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Confinement: how to minimise air pollution inside your home

WITH several countries across the world under lockdown to stem the spread of COVID-19, many people have been forced to stay in and content themselves with brief forays outside for a little solitary exercise or some essential shopping.

Working from home and spending most of the day indoors entails spending a lot of hours in an environment where one important consideration is often overlooked: indoor air pollution.

According to official estimates from the French air quality observatory, the air in our homes is typically five times more polluted than the air outside. Cleaning products, tobacco smoke, volatile organic compounds created by combustion during cooking, damp and mold… Our consumer lifestyles have a major impact on the air that we breathe at home, which is why we should take steps to renew it as often as possible.

Air your home several times a day

In the morning, after cooking or cleaning, and in the evening before going to bed… It is essential to change the air in your home several times a day. Leave windows open for several minutes at a time to ensure effective ventilation.

If the mechanical ventilation system in your home has not been cleaned for a long time, now is the time to set it right. “All too often neglected, efficient ventilation is vitally important in a healthy home. It brings in fresh air, removes odors and pollutants, eliminates excess humidity and supplies combustion appliances with the oxygen they need,” points out the French Environmental and Energy Conservation Agency (Ademe).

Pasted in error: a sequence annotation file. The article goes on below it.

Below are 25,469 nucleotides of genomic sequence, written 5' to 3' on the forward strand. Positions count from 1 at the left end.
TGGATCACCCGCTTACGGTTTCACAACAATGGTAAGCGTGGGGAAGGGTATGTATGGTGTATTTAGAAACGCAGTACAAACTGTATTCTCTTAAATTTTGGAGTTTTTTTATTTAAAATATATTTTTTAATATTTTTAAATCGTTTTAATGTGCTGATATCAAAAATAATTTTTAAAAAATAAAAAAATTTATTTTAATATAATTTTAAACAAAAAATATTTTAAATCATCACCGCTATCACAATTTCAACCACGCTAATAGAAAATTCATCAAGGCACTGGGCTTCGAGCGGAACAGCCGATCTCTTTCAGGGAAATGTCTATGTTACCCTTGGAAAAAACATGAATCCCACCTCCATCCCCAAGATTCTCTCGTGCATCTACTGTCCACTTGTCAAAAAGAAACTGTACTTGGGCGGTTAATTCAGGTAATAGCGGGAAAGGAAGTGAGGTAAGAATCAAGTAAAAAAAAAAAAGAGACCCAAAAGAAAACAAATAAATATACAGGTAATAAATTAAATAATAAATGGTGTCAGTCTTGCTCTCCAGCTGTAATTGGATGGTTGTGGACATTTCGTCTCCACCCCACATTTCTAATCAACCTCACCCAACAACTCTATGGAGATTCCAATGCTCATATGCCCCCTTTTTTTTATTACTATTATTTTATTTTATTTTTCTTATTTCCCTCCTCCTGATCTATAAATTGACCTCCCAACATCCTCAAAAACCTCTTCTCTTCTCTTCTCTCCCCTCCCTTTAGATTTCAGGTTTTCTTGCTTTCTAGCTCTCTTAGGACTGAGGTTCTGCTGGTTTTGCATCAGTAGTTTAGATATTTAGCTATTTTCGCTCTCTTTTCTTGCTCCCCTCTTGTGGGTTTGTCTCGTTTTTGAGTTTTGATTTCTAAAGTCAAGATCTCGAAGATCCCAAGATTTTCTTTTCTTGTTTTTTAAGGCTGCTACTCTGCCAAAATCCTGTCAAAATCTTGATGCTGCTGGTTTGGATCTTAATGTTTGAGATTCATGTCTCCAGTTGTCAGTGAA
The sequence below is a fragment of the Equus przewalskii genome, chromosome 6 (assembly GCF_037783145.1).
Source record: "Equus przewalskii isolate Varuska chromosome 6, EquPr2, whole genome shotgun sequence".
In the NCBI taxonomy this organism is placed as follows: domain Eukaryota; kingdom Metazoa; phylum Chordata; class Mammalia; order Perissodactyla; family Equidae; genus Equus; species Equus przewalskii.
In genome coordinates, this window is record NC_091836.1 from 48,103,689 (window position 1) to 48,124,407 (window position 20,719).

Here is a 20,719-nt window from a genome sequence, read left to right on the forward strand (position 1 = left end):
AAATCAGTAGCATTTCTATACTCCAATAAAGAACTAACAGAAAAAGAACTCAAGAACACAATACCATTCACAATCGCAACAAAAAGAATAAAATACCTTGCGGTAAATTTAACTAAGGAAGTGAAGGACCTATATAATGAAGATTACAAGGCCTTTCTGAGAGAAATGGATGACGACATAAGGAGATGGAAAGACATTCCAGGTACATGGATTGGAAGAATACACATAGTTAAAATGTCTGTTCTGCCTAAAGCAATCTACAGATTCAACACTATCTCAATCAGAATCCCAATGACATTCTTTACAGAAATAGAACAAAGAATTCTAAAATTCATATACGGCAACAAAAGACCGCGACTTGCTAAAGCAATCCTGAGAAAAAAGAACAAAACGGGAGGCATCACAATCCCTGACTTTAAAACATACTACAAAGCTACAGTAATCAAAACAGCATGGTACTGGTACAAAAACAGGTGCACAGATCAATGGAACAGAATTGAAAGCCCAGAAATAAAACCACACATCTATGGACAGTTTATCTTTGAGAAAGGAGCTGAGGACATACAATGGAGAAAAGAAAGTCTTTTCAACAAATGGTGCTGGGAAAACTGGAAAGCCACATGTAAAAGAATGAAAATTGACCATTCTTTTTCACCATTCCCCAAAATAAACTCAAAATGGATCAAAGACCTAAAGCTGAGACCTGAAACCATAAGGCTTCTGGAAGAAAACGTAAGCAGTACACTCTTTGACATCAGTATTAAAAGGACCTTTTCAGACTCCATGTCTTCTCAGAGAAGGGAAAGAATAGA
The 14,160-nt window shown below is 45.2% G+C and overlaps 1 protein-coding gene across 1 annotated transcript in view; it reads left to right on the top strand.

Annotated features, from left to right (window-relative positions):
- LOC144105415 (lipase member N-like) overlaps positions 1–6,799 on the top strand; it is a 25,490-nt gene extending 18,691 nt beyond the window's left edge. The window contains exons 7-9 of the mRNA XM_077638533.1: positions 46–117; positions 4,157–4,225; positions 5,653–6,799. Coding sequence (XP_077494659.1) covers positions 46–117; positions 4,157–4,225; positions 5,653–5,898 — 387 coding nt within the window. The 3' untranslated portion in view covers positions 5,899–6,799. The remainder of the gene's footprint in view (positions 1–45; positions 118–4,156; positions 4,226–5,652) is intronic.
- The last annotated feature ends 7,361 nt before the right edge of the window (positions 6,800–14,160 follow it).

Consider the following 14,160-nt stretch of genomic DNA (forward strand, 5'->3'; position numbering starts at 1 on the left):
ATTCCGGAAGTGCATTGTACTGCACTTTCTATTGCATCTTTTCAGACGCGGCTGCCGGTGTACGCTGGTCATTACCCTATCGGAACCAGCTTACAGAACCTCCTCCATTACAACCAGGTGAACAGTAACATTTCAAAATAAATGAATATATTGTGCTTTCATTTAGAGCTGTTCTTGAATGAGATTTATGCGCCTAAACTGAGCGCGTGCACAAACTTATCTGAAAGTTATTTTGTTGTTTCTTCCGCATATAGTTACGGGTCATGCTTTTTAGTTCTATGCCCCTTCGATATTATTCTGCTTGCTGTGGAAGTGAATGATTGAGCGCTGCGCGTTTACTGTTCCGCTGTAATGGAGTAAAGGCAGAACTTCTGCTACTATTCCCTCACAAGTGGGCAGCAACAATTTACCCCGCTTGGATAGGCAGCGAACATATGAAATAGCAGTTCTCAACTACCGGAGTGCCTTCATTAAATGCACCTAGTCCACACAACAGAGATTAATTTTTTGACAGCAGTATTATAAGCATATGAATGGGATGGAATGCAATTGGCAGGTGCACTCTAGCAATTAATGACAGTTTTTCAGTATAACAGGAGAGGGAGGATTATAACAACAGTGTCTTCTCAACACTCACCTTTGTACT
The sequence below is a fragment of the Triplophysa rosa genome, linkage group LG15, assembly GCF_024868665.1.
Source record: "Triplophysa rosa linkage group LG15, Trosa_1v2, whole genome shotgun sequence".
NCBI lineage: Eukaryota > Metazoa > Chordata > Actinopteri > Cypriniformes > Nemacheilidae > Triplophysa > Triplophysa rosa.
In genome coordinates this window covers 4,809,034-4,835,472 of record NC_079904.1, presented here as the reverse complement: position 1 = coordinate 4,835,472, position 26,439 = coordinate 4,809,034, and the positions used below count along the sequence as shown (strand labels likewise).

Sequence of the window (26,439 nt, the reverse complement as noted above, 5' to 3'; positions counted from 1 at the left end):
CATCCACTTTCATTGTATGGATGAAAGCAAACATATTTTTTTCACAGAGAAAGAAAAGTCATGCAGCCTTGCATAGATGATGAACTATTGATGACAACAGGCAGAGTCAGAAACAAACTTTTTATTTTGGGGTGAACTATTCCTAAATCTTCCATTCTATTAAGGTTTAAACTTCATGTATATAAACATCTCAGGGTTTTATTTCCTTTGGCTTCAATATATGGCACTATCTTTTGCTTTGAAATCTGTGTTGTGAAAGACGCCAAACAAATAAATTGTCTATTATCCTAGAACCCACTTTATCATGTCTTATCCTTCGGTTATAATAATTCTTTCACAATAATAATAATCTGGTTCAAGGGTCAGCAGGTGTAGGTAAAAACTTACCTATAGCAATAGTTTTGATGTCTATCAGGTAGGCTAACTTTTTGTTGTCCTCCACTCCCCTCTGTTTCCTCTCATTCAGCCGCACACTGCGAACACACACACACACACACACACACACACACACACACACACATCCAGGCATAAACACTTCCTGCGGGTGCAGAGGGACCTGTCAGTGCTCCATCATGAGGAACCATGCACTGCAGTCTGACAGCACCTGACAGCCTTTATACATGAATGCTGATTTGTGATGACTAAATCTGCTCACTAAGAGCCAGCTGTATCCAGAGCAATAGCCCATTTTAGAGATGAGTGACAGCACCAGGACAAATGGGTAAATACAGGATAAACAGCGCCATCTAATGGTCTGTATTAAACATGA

Do not smoke

Tobacco smoke leaves lasting traces on walls, fabrics, floors and ceilings. Inhaling the air in an enclosed space polluted by tobacco increases the risk of heart disease and respiratory disorders.

Do not overuse industrial cleaning products and consider natural alternatives

Those of you who are planning on taking advantage of confinement measures to do some thorough spring-cleaning should be wary of overusing industrial cleaning products. In April 2019, a study conducted by the French magazine “60 Millions de consommateurs” (60 Million Consumers) highlighted the presence of toxic and polluting substances in 60 top-selling brands. Needless to say, the best policy is to keep recourse to such products to a minimum.

Widely available in supermarkets, potassium soaps, traditional hard soaps, sodium bicarbonate and white vinegar are precious natural allies in the bid to keep your home bright as a new pin.

These four traditional products are all that you need to clean all types of surfaces, including pots and pans (sodium bicarbonate or potassium soap), fabrics (household detergent made from hard soap) and glass and glazed surfaces (white vinegar).

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